The Truth, say the sages of Taoism, is often paradoxical.
I find this to be accurate, as my entire journey along the path of the martial arts has been this way.
As a child, I was sheltered, living in a remote, forested area on the edge of the rocky Canadian Shield. My worries were much more to do with bears than street thugs, and I really hadn't witnessed true violence until my family moved to an urban neighbourhood after I was close to becoming a teenager.
Then I was exposed to violence--in the world around me and on TV--and I found it to be disgusting.
Don't get me wrong, I knew how to throw a hard check in hockey, and I proved to be a decent wrestler in gym class, but the intent behind true violence sickened me.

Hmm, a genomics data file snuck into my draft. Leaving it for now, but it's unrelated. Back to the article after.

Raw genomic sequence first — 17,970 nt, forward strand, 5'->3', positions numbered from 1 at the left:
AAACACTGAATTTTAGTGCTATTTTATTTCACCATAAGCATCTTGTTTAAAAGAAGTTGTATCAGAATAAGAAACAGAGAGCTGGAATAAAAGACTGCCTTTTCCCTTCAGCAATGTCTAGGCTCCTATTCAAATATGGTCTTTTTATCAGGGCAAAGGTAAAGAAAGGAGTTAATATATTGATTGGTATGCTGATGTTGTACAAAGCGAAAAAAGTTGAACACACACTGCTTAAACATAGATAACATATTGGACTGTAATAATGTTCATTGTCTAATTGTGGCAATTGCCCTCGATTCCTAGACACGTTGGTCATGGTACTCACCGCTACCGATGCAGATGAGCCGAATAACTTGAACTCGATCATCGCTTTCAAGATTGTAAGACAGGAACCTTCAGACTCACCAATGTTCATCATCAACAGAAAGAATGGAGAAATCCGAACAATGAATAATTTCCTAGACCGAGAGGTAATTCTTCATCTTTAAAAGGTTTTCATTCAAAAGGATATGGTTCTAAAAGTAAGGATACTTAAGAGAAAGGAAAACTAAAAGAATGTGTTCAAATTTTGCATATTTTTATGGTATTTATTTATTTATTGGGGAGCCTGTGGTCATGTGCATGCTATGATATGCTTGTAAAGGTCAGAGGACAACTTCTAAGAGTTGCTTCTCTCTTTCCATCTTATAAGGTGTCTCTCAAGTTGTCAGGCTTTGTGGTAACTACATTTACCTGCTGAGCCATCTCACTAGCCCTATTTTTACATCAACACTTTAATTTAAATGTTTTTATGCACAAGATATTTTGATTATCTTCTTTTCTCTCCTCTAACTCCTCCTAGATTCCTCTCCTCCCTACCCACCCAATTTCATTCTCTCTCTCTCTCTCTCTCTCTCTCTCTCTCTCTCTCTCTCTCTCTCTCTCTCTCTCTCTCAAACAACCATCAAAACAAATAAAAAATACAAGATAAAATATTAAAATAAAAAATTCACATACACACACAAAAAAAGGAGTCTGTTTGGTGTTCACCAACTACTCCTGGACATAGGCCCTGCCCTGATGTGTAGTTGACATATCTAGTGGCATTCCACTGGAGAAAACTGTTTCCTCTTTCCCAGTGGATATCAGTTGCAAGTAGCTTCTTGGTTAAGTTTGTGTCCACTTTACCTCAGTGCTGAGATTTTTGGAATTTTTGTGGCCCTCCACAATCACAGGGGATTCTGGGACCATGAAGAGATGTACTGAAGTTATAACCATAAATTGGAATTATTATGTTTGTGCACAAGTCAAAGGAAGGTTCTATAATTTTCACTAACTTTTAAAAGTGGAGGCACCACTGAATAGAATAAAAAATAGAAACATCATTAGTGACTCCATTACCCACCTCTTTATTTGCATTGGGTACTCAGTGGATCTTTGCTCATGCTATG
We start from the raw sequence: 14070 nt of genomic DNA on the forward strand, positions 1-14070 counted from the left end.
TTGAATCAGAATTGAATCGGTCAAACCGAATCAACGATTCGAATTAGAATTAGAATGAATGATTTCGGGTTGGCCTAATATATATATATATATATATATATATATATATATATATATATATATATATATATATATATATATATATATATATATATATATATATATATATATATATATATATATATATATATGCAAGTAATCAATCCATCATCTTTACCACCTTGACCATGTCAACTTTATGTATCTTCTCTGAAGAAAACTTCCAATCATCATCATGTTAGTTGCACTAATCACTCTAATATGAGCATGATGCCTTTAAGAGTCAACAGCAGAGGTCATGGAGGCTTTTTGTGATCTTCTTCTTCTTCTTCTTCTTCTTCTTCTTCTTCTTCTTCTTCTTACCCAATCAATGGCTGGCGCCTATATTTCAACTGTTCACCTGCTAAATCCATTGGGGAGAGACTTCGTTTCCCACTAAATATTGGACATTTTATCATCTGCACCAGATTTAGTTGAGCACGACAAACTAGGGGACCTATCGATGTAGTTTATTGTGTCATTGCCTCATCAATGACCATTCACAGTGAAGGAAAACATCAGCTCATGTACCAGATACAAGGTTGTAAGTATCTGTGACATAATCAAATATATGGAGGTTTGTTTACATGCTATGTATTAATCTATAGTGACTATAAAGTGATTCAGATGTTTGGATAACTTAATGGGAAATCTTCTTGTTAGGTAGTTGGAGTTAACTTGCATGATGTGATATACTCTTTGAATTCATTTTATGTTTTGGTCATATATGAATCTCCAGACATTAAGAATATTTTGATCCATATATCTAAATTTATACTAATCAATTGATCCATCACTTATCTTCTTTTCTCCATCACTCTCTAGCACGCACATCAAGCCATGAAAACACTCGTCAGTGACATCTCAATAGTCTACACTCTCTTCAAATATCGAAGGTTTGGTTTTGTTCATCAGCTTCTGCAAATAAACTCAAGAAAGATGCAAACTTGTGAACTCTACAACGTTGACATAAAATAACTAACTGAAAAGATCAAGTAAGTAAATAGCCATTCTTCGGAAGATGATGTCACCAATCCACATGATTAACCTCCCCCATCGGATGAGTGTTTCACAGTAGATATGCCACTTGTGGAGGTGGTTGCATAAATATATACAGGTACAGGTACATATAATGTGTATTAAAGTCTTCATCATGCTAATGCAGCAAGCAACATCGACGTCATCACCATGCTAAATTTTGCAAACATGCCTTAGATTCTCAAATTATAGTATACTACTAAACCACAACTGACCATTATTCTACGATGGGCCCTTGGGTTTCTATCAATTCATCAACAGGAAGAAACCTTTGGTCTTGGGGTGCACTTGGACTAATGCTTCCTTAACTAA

And it still does.
Again, it is the intent--as much or more than the action--that even in my youth, struck me as primitive.
"Silly monkeys, give them thumbs, they make a club and beat their brother down...." (lyrics from the band Tool, whose singer is a student of Gracie Jui-Jitsu).
Anyway, to skip a lot of unnecessary details, and rescue this post from becoming an autobiography, I'll return to the concept of paradox, which is this:
That many of us studying violence, in depth, are doing so to become less violent humans.
It is paradoxical. And if you were to break it down and intellectualize it you might, perhaps, come up with good theories as to why it is true. Maybe by better understanding specific behaviour we can change it; maybe by increasing confidence and discipline we can better curb our ego's need to prove itself.
But I don't know, for sure.
We all just know the paradox is true.